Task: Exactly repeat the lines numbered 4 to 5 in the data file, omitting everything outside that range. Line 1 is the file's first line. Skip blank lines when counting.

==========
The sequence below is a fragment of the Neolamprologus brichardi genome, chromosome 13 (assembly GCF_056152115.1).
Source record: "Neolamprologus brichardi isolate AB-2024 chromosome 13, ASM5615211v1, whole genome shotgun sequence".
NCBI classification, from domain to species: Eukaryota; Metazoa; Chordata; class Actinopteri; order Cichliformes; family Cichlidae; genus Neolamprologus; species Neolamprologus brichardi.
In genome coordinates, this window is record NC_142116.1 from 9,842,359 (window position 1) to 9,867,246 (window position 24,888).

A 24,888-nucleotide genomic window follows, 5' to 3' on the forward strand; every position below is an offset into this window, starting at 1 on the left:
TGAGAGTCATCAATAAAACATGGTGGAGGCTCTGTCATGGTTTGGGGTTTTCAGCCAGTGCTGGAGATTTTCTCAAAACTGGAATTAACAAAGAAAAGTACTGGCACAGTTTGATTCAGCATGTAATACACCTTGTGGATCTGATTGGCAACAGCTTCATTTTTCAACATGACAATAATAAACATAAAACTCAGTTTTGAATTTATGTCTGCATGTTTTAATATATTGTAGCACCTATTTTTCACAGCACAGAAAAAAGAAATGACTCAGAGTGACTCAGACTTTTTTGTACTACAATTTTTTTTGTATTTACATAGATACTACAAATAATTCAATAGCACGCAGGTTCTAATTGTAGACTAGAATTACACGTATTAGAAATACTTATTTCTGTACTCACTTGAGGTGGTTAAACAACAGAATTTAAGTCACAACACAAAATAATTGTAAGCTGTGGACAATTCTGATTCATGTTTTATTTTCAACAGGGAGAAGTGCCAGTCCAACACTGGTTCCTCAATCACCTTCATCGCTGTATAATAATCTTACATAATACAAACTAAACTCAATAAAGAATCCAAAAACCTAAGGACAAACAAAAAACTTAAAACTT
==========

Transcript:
In genome coordinates, this window is record NC_142116.1 from 9,842,359 (window position 1) to 9,867,246 (window position 24,888).

A 24,888-nucleotide genomic window follows, 5' to 3' on the forward strand; every position below is an offset into this window, starting at 1 on the left: